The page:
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Br J Ophthalmol 87:212-215 doi:10.1136/bjo.87.2.212
  • Original Article
    • Laboratory science

Distribution of the collagen IV isoforms in human Bruch’s membrane

  1. L Chen1,*,
  2. N Miyamura1,
  3. Y Ninomiya2,
  4. J T Handa3
  1. 1Department of Ophthalmology, University of California, Davis, CA, USA
  2. 2Department of Molecular Biology and Biochemistry, Okayama University Medical School, Okayama, Japan
  3. 3Wilmer Eye Institute, Johns Hopkins Medical Institutes, Baltimore, MD, USA
  1. Correspondence to: James T Handa, MD, Michael B Panitch Macular Degeneration Laboratory; 3–109 Jefferson Street Building, 600 N Wolfe Street, Baltimore, MD 21287, USA; jthanda{at}jhmi.edu
  • Accepted 22 August 2002

Abstract

Aims: To determine the distribution of the α1 to α6 chains of type IV collagen in Bruch’s membrane of the human posterior pole.

Methods: Cryosections (10 μm) from 18 human eyes (20 months to 83 years old) were acid treated, blocked with 10% normal goat serum, incubated for 1 hour with monoclonal antibodies against type IV collagen isoform specific peptides at 1:75 dilution, and visualised with an ABC staining kit.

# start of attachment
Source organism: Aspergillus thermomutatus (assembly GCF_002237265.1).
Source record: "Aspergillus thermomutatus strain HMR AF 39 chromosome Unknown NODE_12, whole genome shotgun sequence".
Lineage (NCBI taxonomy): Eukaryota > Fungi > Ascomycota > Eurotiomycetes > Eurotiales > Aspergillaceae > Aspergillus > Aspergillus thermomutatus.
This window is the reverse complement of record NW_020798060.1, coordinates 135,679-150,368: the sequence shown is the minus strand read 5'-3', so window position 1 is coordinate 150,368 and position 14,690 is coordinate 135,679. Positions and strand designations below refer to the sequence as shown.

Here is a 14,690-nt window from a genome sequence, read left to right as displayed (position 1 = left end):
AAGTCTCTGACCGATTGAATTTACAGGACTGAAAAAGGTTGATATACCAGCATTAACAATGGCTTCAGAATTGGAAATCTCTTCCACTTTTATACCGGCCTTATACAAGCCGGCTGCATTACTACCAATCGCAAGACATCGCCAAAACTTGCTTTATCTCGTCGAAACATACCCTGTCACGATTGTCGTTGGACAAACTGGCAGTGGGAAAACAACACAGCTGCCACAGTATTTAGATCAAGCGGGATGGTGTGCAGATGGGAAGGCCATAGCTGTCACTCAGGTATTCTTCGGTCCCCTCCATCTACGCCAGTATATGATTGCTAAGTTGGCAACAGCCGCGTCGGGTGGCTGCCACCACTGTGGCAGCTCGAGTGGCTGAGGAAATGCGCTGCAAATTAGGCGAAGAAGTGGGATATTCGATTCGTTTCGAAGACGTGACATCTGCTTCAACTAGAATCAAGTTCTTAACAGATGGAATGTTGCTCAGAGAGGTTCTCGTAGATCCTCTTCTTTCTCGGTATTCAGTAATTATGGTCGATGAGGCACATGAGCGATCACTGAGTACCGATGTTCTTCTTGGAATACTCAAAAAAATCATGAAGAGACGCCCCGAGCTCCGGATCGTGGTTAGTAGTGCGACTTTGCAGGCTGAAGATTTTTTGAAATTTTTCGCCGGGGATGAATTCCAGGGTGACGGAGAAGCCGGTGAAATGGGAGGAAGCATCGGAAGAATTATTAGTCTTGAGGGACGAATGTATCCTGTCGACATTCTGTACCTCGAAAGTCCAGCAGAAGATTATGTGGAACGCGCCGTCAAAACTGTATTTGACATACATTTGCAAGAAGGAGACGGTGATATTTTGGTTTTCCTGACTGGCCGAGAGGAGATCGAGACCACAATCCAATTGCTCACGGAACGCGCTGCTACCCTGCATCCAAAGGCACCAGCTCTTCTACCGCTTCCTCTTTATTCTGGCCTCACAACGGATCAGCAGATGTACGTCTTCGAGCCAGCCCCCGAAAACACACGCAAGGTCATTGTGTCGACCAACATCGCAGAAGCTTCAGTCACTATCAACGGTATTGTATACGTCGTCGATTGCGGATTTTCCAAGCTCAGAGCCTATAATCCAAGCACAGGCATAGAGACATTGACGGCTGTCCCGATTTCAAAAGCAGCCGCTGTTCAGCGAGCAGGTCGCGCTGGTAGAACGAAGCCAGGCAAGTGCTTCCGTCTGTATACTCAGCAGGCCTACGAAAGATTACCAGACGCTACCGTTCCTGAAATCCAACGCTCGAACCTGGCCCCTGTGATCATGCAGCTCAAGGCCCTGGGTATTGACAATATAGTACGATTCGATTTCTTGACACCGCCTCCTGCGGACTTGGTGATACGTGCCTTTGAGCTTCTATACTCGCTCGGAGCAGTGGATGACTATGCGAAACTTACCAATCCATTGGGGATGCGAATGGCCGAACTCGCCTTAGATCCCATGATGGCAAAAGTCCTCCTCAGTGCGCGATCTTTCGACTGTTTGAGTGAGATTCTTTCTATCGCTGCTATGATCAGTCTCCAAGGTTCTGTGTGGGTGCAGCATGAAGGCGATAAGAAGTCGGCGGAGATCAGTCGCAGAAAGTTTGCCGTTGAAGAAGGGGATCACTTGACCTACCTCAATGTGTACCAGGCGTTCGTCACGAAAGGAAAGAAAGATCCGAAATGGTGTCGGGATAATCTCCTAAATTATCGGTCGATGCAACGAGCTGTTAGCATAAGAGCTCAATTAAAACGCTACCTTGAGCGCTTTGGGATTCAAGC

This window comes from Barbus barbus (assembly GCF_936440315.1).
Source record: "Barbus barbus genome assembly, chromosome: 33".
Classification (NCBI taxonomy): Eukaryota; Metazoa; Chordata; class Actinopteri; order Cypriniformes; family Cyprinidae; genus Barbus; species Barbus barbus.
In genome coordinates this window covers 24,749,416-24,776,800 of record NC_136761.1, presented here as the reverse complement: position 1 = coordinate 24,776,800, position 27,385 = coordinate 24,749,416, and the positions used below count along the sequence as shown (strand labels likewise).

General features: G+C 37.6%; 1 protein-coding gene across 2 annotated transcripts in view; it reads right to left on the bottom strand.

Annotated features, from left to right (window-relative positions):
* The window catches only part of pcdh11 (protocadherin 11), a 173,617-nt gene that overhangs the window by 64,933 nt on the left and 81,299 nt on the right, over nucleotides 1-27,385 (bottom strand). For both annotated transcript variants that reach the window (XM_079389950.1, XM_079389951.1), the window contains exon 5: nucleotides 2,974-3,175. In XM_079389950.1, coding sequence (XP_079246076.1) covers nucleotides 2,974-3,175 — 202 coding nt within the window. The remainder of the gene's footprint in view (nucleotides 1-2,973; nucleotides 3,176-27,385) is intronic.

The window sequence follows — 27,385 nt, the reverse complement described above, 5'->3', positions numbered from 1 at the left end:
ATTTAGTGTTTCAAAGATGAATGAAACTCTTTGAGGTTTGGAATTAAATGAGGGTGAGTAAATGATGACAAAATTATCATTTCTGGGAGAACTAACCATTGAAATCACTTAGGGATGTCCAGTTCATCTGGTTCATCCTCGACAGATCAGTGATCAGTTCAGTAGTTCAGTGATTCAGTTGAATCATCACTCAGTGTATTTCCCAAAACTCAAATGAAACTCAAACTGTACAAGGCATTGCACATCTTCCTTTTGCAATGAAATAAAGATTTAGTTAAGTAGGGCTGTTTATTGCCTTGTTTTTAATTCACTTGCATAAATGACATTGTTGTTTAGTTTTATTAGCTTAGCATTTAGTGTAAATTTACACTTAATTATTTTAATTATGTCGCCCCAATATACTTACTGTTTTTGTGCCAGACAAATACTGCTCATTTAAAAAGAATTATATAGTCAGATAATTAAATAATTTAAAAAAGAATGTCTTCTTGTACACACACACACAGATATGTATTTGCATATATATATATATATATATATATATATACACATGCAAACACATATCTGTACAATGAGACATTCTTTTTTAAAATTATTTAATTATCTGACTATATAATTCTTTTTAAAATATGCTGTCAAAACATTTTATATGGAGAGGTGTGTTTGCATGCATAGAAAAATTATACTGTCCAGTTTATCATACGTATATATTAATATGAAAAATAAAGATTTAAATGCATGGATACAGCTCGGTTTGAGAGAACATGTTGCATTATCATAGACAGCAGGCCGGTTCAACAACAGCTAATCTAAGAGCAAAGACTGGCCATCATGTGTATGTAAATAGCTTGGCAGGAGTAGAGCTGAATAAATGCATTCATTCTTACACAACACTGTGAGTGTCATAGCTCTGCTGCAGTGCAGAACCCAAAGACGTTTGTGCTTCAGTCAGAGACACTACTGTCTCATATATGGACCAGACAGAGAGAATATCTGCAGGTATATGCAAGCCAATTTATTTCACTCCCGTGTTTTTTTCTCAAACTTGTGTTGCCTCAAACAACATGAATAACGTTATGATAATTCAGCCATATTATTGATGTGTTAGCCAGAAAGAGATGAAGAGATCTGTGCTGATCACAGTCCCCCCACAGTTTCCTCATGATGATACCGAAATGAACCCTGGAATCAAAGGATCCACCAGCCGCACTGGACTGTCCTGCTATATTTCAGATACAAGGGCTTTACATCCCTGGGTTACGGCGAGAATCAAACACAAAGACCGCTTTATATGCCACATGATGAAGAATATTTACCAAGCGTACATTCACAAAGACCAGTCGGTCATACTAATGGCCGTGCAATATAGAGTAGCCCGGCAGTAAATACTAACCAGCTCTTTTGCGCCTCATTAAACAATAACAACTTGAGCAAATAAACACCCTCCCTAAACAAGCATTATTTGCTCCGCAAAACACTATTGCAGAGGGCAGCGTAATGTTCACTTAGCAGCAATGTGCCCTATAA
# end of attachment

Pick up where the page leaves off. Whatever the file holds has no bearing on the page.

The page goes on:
Results: In Bruch’s membrane, the α1(IV) and α2(IV) chains were identified in retinal pigment epithelial (10/18 = 55%) and choriocapillaris basement membranes (18/18 = 100%); the α3(IV), α4(IV), and α5(IV) chains were also found in the retinal pigment epithelial basement membrane (13/18 = 72%). In the choroid, the α1(IV) and α2(IV) chains were detected in the blood vessels (18/18=100%). The α6(IV) chain was not identified in any sections.

Conclusion: The heterogeneous distribution of α1–2(IV) and α3–5(IV) in Bruch’s membrane could give insights into the function of this structure in health, ageing, and diseases such as age related macular degeneration.

Footnotes

  • * Current address: Scheie Eye Institute, Philadelphia, PA, USA